4. Lucas, Robert E B, 1987. "Emigration to South Africa's Mines," American Economic Review, American Economic Association, vol. 77(3), pages 313-30, June.
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  6. Adams, Richard H, Jr, 1998. "Remittances, Investment, and Rural Asset Accumulation in Pakistan," Economic Development and Cultural Change, University of Chicago Press, vol. 47(1), pages 155-73, October.
  7. Adams, Richard H., Jr., 1991. "The effects of international remittances on poverty, inequality, and development in rural Egypt:," Research reports 86, International Food Policy Research Institute (IFPRI).
  8. Acosta, Pablo & Fajnzylber, Pablo & Lopez, J. Humberto, 2007. "The impact of remittances on poverty and human capital : evidence from Latin American household surveys," Policy Research Working Paper Series 4247, The World Bank.
  9. Deaton, A. & Paxson, C., 1997. "Poverty Among Children and the Eldrely in Developing Countries," Papers 179, Princeton, Woodrow Wilson School - Development Studies.
  10. Lipton, Michael, 1980. "Migration from rural areas of poor countries: The impact on rural productivity and income distribution," World Development, Elsevier, vol. 8(1), pages 1-24, January.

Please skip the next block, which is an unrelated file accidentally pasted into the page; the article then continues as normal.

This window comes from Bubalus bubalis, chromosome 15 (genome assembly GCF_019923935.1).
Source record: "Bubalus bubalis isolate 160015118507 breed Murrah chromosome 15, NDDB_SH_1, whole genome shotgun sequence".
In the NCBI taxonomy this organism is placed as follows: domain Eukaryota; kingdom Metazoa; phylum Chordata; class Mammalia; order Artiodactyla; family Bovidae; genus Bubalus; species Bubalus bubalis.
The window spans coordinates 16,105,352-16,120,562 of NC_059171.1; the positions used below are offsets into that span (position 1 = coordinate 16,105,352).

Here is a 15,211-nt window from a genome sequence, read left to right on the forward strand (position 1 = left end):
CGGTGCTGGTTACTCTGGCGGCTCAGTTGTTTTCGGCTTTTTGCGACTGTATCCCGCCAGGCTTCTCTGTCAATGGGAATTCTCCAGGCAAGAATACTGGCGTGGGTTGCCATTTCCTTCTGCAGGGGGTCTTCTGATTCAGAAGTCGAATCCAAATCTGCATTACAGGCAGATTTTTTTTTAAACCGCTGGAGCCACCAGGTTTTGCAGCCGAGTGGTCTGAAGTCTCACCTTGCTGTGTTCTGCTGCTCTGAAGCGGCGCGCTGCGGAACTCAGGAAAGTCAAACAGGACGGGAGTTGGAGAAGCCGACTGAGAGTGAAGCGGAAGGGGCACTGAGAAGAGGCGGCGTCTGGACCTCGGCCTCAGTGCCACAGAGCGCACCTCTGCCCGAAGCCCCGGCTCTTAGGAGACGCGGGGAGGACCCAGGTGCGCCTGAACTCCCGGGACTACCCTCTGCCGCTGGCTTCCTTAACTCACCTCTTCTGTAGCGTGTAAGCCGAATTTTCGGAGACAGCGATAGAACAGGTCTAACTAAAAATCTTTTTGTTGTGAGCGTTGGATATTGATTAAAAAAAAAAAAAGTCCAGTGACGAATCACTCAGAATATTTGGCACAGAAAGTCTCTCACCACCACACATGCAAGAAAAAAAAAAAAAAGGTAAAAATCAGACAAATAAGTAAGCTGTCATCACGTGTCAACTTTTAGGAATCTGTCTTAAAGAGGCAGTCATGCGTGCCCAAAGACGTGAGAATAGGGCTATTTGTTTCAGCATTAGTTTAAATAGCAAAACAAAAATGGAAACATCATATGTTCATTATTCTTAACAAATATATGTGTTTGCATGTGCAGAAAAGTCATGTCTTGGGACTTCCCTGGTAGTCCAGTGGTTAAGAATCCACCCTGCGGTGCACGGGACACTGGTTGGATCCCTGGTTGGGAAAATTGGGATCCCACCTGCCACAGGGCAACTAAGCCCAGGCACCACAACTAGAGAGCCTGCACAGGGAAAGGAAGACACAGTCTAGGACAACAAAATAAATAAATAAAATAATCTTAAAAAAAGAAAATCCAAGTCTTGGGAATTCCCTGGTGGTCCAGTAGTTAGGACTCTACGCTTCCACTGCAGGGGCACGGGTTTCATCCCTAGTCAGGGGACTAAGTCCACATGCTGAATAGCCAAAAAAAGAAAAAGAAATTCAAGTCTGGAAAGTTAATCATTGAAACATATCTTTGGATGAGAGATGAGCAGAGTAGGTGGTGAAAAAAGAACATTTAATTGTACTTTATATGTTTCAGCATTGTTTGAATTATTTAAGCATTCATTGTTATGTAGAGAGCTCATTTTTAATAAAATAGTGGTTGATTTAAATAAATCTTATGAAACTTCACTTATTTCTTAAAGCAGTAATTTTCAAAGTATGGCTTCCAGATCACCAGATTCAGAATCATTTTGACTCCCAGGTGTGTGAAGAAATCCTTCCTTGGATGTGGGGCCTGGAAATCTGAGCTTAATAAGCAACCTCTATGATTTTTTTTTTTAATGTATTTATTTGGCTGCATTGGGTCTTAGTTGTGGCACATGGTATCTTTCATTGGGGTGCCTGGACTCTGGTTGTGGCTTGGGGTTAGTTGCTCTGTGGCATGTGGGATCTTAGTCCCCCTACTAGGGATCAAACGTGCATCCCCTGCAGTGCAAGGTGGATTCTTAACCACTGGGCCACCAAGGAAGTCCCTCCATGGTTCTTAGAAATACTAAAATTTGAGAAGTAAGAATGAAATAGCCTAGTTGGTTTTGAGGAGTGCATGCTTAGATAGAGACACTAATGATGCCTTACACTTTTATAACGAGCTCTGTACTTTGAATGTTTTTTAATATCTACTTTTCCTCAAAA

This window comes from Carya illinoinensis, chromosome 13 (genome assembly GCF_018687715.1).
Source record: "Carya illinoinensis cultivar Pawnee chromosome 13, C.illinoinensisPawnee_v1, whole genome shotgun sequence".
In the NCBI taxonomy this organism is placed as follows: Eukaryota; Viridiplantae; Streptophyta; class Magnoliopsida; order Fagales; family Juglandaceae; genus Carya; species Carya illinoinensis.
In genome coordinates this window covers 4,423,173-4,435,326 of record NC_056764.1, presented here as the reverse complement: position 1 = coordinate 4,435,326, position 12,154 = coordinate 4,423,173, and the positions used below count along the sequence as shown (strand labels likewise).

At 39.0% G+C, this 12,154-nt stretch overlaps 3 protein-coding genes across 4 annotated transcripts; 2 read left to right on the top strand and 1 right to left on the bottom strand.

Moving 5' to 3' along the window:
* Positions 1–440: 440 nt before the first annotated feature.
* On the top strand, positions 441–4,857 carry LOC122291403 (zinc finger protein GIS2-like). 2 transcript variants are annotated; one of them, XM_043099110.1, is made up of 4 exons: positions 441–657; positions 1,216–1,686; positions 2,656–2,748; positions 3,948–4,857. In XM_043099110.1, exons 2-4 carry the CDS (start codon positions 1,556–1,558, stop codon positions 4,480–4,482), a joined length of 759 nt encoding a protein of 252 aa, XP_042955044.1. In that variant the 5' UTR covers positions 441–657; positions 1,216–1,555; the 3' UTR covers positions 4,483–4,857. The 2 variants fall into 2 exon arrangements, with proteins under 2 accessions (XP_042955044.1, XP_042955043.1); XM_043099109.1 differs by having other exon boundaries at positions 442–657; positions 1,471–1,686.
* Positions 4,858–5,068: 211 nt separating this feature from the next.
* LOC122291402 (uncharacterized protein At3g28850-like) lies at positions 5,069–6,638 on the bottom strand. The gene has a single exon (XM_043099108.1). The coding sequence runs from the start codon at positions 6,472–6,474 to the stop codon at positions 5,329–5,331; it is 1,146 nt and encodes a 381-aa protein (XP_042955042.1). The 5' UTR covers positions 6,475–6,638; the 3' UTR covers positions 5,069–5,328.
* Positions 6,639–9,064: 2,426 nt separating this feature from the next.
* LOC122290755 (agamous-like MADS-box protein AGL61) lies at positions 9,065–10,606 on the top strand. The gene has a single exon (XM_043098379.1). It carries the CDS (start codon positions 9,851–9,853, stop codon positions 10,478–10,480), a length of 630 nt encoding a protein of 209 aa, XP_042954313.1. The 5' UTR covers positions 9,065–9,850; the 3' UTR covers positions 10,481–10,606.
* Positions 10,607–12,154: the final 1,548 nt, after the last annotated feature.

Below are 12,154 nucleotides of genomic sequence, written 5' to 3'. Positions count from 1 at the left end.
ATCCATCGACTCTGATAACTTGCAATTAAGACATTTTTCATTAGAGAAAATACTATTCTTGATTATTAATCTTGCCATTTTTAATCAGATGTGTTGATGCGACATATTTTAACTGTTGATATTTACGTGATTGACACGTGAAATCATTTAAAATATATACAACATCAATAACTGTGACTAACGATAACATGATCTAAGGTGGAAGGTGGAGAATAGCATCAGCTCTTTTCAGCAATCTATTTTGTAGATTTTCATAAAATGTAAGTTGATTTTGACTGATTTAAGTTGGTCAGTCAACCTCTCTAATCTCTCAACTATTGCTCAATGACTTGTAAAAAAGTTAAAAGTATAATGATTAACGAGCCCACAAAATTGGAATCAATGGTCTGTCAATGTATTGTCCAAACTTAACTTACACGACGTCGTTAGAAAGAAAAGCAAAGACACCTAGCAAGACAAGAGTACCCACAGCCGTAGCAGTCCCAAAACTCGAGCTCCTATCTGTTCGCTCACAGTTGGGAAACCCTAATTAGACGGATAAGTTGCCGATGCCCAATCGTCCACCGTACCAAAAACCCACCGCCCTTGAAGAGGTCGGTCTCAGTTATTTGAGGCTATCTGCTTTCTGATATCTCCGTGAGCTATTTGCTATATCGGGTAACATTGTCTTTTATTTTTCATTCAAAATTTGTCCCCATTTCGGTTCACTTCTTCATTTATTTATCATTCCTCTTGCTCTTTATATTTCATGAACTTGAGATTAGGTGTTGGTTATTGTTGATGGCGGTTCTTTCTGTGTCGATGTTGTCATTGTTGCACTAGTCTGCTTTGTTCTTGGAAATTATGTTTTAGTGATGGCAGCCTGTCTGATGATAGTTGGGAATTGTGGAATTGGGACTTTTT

11. HwaJung Choi, 2007. "Are Remittances Insurance? Evidence from Rainfall Shocks in the Philippines," World Bank Economic Review, World Bank Group, vol. 21(2), pages 219-248, May.
  12. Lanzona, Leonardo A., 1998. "Migration, self-selection and earnings in Philippine rural communities," Journal of Development Economics, Elsevier, vol. 56(1), pages 27-50, June.
  13. Rosenzweig, Mark R., 1986. "Risk, Implicit Contracts and the Family in Rural Areas of Low-Income Countries," Bulletins 7518, University of Minnesota, Economic Development Center.
  14. José de Hevia & María Arrazola, 2009. "Marginal effects in the double selection regression model: an illustration for the wages of women in Spain," Economics Bulletin, AccessEcon, vol. 29(2), pages 611-621.
  15. Bilin Neyapti, 2004. "Trends in Workers' Remittances : A Worldwide Overview," Emerging Markets Finance and Trade, M.E. Sharpe, Inc., vol. 40(2), pages 83-90, March.
  16. Étienne Gilbert, 1991. "Richard H. Adams, The Effects of International Remittances on Poverty, Inequality and Development in Rural Egypt," Revue Tiers Monde, Programme National Persée, vol. 32(128), pages 948-948.
  17. Richard H. Adams, Jr. & John Page, 2003. "International migration, remittances, and poverty in developing countries," Policy Research Working Paper Series 3179, The World Bank.
  18. Stark, Oded & Taylor, J Edward & Yitzhaki, Shlomo, 1986. "Remittances and Inequality," Economic Journal, Royal Economic Society, vol. 96(383), pages 722-40, September.
  19. Stark, Oded & Taylor, J. Edward & Yitzhaki, Shlomo, 1988. "Migration, remittances and inequality : A sensitivity analysis using the extended Gini index," Journal of Development Economics, Elsevier, vol. 28(3), pages 309-322, May.